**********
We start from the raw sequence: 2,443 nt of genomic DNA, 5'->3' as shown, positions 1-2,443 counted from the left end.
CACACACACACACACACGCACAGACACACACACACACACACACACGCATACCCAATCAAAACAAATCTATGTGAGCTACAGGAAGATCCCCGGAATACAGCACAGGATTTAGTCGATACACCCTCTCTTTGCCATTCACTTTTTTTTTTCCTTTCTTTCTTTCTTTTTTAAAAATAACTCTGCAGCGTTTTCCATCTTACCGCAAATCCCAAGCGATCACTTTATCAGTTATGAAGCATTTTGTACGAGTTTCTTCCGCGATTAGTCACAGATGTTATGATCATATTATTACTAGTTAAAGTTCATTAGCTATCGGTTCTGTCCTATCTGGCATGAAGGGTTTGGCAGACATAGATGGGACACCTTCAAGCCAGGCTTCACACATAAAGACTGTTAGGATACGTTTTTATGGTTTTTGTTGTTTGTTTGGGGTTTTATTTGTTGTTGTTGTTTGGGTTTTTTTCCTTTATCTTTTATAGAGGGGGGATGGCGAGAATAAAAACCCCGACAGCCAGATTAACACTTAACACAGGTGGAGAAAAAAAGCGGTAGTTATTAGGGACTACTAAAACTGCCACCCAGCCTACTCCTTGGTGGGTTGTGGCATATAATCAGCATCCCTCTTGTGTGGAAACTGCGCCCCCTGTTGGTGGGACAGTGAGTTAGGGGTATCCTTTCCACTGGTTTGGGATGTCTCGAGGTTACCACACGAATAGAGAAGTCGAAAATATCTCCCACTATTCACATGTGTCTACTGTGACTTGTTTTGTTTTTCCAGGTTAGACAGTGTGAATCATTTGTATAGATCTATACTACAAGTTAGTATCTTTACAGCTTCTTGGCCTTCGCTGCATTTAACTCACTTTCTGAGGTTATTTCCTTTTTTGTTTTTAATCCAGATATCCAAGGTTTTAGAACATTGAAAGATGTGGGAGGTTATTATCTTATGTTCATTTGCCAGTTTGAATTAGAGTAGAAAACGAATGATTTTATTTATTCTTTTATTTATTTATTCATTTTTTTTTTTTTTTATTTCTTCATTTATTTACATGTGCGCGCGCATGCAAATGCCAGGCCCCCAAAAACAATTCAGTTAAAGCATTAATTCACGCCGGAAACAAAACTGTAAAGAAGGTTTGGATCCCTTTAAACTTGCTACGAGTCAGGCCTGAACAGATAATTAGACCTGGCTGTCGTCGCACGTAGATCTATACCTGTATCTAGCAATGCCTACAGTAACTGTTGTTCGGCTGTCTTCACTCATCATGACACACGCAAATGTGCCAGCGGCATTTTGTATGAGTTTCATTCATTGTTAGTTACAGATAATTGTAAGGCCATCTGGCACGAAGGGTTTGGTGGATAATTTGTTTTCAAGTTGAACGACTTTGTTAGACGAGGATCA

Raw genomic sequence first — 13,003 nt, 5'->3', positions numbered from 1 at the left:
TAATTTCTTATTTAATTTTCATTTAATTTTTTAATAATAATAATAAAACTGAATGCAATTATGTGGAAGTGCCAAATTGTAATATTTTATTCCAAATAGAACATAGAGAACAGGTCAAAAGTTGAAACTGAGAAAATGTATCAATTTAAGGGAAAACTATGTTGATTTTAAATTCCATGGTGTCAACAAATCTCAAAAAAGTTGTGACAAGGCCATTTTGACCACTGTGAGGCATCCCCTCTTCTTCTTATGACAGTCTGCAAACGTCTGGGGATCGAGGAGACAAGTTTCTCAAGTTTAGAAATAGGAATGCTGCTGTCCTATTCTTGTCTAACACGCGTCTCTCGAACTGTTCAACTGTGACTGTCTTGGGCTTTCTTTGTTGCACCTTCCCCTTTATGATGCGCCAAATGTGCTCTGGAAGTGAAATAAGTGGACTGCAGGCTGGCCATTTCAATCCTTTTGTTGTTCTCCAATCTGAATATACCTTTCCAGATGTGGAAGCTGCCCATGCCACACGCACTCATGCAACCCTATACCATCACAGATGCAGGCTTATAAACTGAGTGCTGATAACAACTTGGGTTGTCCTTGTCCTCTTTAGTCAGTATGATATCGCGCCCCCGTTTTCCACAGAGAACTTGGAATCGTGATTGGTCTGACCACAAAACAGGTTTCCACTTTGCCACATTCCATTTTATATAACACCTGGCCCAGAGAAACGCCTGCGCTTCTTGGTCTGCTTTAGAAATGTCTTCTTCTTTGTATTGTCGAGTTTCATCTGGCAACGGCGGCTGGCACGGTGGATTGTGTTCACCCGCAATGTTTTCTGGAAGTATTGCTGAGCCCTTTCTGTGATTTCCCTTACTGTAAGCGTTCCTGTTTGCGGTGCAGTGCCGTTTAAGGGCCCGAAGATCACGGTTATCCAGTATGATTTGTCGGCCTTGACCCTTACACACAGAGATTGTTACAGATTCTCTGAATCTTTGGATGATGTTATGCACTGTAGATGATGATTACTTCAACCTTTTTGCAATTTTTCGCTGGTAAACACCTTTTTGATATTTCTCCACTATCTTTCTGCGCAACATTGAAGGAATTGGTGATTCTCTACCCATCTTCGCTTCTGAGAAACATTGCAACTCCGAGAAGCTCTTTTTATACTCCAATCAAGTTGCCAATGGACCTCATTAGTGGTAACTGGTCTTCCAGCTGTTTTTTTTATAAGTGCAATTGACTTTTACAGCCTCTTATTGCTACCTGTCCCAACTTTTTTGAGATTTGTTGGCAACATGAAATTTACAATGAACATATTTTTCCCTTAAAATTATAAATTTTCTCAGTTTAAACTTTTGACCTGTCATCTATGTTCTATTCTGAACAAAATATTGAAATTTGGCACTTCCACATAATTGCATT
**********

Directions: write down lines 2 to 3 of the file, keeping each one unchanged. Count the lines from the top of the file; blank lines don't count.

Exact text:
CACACACACACACACACGCACAGACACACACACACACACACACACGCATACCCAATCAAAACAAATCTATGTGAGCTACAGGAAGATCCCCGGAATACAGCACAGGATTTAGTCGATACACCCTCTCTTTGCCATTCACTTTTTTTTTTCCTTTCTTTCTTTCTTTTTTAAAAATAACTCTGCAGCGTTTTCCATCTTACCGCAAATCCCAAGCGATCACTTTATCAGTTATGAAGCATTTTGTACGAGTTTCTTCCGCGATTAGTCACAGATGTTATGATCATATTATTACTAGTTAAAGTTCATTAGCTATCGGTTCTGTCCTATCTGGCATGAAGGGTTTGGCAGACATAGATGGGACACCTTCAAGCCAGGCTTCACACATAAAGACTGTTAGGATACGTTTTTATGGTTTTTGTTGTTTGTTTGGGGTTTTATTTGTTGTTGTTGTTTGGGTTTTTTTCCTTTATCTTTTATAGAGGGGGGATGGCGAGAATAAAAACCCCGACAGCCAGATTAACACTTAACACAGGTGGAGAAAAAAAGCGGTAGTTATTAGGGACTACTAAAACTGCCACCCAGCCTACTCCTTGGTGGGTTGTGGCATATAATCAGCATCCCTCTTGTGTGGAAACTGCGCCCCCTGTTGGTGGGACAGTGAGTTAGGGGTATCCTTTCCACTGGTTTGGGATGTCTCGAGGTTACCACACGAATAGAGAAGTCGAAAATATCTCCCACTATTCACATGTGTCTACTGTGACTTGTTTTGTTTTTCCAGGTTAGACAGTGTGAATCATTTGTATAGATCTATACTACAAGTTAGTATCTTTACAGCTTCTTGGCCTTCGCTGCATTTAACTCACTTTCTGAGGTTATTTCCTTTTTTGTTTTTAATCCAGATATCCAAGGTTTTAGAACATTGAAAGATGTGGGAGGTTATTATCTTATGTTCATTTGCCAGTTTGAATTAGAGTAGAAAACGAATGATTTTATTTATTCTTTTATTTATTTATTCATTTTTTTTTTTTTTTATTTCTTCATTTATTTACATGTGCGCGCGCATGCAAATGCCAGGCCCCCAAAAACAATTCAGTTAAAGCATTAATTCACGCCGGAAACAAAACTGTAAAGAAGGTTTGGATCCCTTTAAACTTGCTACGAGTCAGGCCTGAACAGATAATTAGACCTGGCTGTCGTCGCACGTAGATCTATACCTGTATCTAGCAATGCCTACAGTAACTGTTGTTCGGCTGTCTTCACTCATCATGACACACGCAAATGTGCCAGCGGCATTTTGTATGAGTTTCATTCATTGTTAGTTACAGATAATTGTAAGGCCATCTGGCACGAAGGGTTTGGTGGATAATTTGTTTTCAAGTTGAACGACTTTGTTAGACGAGGATCA

Raw genomic sequence first — 13,003 nt, 5'->3', positions numbered from 1 at the left: